Epson underwater photo grand prix flooded with stunning entries as organisers prepare for November Red Sea event

Underwater photographers united this August to capture the world’s stunning aquatic treasures as part of the Epson World ShootOut, the first live global aquatic photography competition of its kind. Throughout the month, 226 professional as well as amateur photographers from 27 different countries accepted the challenge proposed by the contest.

More than 1,550 images were submitted to the competition, ranging from those that captured the calm lakes of the Nordic countries and Canada to others that showcase the exotic secrets hidden in Alaska and dramatic images of the great white shark in the Gulf of Mexico. All demonstrate the beauty and diversity of underwater life as well as the creativity, quality and fine skills required for underwater photography

Epson Red Sea Competition – November 2011

Category winners will be announced during the annual Epson Red Sea Competition, which will take place in Eilat, Israel, from 13 to 19 November 2011 (Registration is now open). Billed as the “International Underwater Olympics”, the Epson Red Sea will also be the venue of an exhibition of the best images taken during the World ShootOut.

David Pilosof, director of both competitions, flagged the major achievement of the new contest: “The Epson World ShootOut has given photographers the freedom to choose where and when to take spectacular images. It has been exciting to see established professionals competing alongside complete beginners in this unique festival. Although entrants were not permitted to edit or enhance images, the results are simply amazing.”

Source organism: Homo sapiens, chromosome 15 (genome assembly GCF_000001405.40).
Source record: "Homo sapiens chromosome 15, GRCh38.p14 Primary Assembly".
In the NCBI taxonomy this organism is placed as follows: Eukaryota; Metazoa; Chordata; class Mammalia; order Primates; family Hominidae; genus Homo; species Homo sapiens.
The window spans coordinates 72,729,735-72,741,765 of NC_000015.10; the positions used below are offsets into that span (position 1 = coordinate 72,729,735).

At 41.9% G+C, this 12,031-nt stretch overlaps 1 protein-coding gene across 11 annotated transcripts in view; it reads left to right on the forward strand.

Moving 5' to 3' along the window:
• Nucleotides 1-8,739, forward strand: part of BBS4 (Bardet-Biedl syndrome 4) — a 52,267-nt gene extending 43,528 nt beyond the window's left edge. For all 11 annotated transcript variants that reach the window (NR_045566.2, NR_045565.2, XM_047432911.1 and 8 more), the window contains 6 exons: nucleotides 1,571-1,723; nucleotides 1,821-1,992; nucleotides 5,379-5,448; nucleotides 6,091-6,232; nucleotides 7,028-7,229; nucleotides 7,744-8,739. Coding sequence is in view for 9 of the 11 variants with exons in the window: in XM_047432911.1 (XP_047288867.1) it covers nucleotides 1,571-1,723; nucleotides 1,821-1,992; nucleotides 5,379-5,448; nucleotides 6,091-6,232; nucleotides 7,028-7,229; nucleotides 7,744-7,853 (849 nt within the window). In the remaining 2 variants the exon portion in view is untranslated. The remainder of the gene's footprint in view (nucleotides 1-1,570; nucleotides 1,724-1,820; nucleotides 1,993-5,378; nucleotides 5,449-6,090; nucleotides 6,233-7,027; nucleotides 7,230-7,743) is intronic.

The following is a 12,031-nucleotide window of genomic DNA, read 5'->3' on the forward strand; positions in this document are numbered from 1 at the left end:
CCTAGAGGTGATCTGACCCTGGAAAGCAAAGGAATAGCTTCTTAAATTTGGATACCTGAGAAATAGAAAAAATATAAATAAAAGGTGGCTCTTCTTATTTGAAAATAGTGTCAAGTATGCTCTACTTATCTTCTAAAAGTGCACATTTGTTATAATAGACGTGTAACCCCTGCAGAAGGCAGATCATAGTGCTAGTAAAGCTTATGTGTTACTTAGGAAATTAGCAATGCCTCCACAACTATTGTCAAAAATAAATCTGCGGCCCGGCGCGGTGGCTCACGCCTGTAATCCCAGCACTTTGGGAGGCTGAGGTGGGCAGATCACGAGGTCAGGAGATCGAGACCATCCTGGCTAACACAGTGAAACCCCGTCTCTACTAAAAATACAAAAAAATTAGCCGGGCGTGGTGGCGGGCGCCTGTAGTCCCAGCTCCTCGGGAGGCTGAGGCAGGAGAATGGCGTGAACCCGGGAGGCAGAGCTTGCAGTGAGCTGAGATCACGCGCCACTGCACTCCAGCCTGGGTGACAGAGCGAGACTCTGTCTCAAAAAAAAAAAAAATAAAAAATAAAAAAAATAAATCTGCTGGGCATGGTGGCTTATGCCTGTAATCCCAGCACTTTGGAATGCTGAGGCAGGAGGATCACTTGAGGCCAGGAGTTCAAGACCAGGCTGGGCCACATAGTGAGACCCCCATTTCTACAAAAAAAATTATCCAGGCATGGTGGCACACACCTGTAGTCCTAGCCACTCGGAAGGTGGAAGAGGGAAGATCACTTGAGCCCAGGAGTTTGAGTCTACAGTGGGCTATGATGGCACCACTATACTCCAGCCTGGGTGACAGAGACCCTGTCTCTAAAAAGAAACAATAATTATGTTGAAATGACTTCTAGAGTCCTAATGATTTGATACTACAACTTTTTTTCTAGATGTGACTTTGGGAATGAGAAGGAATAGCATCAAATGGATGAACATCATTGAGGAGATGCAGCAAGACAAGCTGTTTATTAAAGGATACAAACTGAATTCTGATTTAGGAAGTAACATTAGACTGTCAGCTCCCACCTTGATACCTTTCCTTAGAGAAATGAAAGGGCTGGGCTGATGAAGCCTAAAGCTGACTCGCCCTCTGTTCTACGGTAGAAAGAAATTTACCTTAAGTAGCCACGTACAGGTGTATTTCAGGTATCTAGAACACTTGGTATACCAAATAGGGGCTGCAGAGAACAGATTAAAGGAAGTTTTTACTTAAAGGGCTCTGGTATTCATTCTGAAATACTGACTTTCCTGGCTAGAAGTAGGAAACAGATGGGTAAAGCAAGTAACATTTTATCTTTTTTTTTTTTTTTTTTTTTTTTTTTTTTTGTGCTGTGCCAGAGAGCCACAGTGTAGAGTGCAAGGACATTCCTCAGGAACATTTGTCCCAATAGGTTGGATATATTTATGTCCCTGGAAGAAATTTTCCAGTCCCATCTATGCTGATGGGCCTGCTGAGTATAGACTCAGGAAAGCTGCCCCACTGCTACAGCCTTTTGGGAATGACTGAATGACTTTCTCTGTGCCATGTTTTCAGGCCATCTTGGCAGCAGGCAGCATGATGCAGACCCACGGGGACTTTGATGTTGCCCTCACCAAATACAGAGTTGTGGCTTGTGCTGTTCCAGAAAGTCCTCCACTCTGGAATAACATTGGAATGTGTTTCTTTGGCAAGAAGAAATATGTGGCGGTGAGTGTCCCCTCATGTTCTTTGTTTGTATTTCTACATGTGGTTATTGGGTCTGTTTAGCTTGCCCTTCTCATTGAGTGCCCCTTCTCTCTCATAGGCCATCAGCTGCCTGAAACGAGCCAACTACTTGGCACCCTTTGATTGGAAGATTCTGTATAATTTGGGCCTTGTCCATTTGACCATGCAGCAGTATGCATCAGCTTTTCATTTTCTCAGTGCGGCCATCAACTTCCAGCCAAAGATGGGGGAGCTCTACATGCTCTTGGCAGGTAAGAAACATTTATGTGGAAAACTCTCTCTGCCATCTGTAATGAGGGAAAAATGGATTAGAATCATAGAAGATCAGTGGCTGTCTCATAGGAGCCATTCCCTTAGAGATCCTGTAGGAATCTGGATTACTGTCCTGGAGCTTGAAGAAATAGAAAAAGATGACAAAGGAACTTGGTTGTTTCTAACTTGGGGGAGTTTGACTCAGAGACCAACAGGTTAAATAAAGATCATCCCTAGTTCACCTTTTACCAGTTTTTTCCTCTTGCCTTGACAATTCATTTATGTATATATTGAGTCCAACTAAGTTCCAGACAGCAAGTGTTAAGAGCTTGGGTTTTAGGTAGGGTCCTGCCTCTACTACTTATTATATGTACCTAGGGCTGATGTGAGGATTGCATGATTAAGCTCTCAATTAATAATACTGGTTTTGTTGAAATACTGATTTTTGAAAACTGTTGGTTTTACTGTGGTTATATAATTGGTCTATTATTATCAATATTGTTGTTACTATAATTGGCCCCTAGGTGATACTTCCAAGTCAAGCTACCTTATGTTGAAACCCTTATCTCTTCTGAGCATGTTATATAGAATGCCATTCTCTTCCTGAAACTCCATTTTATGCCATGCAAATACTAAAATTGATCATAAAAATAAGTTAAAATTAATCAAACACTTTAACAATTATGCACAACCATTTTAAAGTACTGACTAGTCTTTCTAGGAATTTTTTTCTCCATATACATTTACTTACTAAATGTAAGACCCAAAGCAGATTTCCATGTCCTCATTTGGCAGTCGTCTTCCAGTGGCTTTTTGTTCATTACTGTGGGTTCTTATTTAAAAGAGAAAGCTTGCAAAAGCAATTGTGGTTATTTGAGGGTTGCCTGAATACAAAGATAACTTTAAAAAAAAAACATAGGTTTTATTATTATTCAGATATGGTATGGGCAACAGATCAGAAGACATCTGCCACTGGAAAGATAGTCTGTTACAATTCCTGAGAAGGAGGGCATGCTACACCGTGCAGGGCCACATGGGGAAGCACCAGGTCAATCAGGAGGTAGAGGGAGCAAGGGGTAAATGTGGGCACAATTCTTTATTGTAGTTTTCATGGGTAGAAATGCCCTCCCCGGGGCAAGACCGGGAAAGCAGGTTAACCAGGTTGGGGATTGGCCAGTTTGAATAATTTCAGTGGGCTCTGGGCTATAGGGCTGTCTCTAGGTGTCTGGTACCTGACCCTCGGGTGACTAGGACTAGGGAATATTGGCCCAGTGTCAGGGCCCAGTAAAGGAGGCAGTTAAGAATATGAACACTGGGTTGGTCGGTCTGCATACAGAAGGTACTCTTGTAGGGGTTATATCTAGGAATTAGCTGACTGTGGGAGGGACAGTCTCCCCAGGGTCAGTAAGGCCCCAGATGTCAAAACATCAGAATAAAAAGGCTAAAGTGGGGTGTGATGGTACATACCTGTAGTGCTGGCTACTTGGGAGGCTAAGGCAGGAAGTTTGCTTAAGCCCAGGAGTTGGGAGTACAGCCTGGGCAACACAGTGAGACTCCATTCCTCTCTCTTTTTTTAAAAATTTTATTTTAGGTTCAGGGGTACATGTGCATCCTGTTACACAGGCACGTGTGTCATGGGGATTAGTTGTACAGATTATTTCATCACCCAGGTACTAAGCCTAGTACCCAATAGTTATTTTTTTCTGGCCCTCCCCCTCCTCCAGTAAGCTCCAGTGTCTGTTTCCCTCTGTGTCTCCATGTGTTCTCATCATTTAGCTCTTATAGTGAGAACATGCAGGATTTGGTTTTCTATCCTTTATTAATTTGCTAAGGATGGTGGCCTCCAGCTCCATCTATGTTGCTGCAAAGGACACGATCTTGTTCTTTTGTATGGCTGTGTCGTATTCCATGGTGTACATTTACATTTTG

Kristin Saus-Opuszynski, Epson, said: “We are delighted by the positive response to this new competition and the quality of the images submitted. Epson has a long standing connection to conservation and photography projects such as the Epson Red Sea and the Wild Wonders of Europe. Our support of these, as well as the new World ShootOut, is part of our commitment to encouraging a more sustainable future.”

Entry examples

“Loads of technique, patience and hours”

Esteban Tore, a Spanish professional and autodidact photographer started, as many others did, shooting underwater pictures by chance. “Four years ago I bought a very basic camera to take pictures of my wife diving.” The passion grew to a point where he has became one of the masters of Macro and Super-Macro photography. “Taking pictures of animals that are just 6 or 7 millimetres big is a real challenge. Each of the pictures took me at least four to five immersions of two hours each. You need to stand still, 12 metres deep, waiting for the perfect moment to get the perfect frame.”

Protecting the marine environment

The images submitted to the Environmental Conservation category are a real eye-opener to the fragility of the vast marine biodiversity of the planet. German professional photographer, Tobias Friedrich, took part in the Epson World ShootOut with one specific goal: “I wanted to campaign for the need to protect our wildlife’s environment”. His project, which displays aquatic animals made mostly out of beans and cat food cans, took him around 40 hours of preparation.